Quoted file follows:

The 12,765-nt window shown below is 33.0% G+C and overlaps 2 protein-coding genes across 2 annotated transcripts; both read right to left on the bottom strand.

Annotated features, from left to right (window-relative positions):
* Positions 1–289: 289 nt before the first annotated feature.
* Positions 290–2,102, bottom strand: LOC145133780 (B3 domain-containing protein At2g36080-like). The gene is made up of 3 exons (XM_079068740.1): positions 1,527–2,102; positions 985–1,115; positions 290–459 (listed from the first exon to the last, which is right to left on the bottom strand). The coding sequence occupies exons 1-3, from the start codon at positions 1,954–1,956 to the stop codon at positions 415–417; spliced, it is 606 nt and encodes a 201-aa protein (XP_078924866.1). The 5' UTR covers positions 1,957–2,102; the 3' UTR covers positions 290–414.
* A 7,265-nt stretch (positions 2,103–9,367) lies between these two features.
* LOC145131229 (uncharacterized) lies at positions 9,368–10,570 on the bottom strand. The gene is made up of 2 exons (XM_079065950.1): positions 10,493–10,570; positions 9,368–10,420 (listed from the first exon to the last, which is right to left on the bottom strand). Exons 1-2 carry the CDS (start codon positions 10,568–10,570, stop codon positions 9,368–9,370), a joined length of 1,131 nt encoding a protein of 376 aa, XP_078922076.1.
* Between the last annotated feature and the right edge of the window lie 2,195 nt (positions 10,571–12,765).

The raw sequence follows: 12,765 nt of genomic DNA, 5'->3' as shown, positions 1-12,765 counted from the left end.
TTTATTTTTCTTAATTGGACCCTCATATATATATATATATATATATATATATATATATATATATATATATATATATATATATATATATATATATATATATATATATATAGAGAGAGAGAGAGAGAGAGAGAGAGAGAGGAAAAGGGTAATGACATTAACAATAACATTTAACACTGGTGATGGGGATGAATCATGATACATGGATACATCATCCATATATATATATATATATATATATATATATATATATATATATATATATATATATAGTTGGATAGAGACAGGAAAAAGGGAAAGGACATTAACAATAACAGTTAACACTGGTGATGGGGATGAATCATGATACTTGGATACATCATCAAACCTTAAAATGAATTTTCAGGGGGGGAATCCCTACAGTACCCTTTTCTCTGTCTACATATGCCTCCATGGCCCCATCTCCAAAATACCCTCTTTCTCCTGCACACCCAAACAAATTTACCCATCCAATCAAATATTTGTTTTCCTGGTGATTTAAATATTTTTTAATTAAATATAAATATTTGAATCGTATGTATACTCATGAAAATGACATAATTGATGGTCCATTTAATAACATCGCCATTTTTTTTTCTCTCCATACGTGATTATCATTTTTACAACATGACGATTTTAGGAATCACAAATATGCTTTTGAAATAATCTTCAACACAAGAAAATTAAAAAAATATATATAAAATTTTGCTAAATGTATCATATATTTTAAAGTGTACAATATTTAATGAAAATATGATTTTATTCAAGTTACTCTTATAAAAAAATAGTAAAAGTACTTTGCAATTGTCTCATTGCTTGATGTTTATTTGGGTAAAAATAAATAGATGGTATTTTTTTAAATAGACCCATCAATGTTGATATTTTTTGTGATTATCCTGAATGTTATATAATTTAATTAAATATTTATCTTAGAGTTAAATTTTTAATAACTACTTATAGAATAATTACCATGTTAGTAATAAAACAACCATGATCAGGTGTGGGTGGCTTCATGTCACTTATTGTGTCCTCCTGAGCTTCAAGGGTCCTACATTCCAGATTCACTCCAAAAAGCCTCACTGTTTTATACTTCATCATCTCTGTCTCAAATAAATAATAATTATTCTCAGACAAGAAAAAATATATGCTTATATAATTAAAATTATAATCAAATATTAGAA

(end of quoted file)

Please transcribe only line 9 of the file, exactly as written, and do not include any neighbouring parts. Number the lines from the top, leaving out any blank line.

TTTATTTTTCTTAATTGGACCCTCATATATATATATATATATATATATATATATATATATATATATATATATATATATATATATATATATATATATATATATATATATAGAGAGAGAGAGAGAGAGAGAGAGAGAGAGGAAAAGGGTAATGACATTAACAATAACATTTAACACTGGTGATGGGGATGAATCATGATACATGGATACATCATCCATATATATATATATATATATATATATATATATATATATATATATATATATATATAGTTGGATAGAGACAGGAAAAAGGGAAAGGACATTAACAATAACAGTTAACACTGGTGATGGGGATGAATCATGATACTTGGATACATCATCAAACCTTAAAATGAATTTTCAGGGGGGGAATCCCTACAGTACCCTTTTCTCTGTCTACATATGCCTCCATGGCCCCATCTCCAAAATACCCTCTTTCTCCTGCACACCCAAACAAATTTACCCATCCAATCAAATATTTGTTTTCCTGGTGATTTAAATATTTTTTAATTAAATATAAATATTTGAATCGTATGTATACTCATGAAAATGACATAATTGATGGTCCATTTAATAACATCGCCATTTTTTTTTCTCTCCATACGTGATTATCATTTTTACAACATGACGATTTTAGGAATCACAAATATGCTTTTGAAATAATCTTCAACACAAGAAAATTAAAAAAATATATATAAAATTTTGCTAAATGTATCATATATTTTAAAGTGTACAATATTTAATGAAAATATGATTTTATTCAAGTTACTCTTATAAAAAAATAGTAAAAGTACTTTGCAATTGTCTCATTGCTTGATGTTTATTTGGGTAAAAATAAATAGATGGTATTTTTTTAAATAGACCCATCAATGTTGATATTTTTTGTGATTATCCTGAATGTTATATAATTTAATTAAATATTTATCTTAGAGTTAAATTTTTAATAACTACTTATAGAATAATTACCATGTTAGTAATAAAACAACCATGATCAGGTGTGGGTGGCTTCATGTCACTTATTGTGTCCTCCTGAGCTTCAAGGGTCCTACATTCCAGATTCACTCCAAAAAGCCTCACTGTTTTATACTTCATCATCTCTGTCTCAAATAAATAATAATTATTCTCAGACAAGAAAAAATATATGCTTATATAATTAAAATTATAATCAAATATTAGAA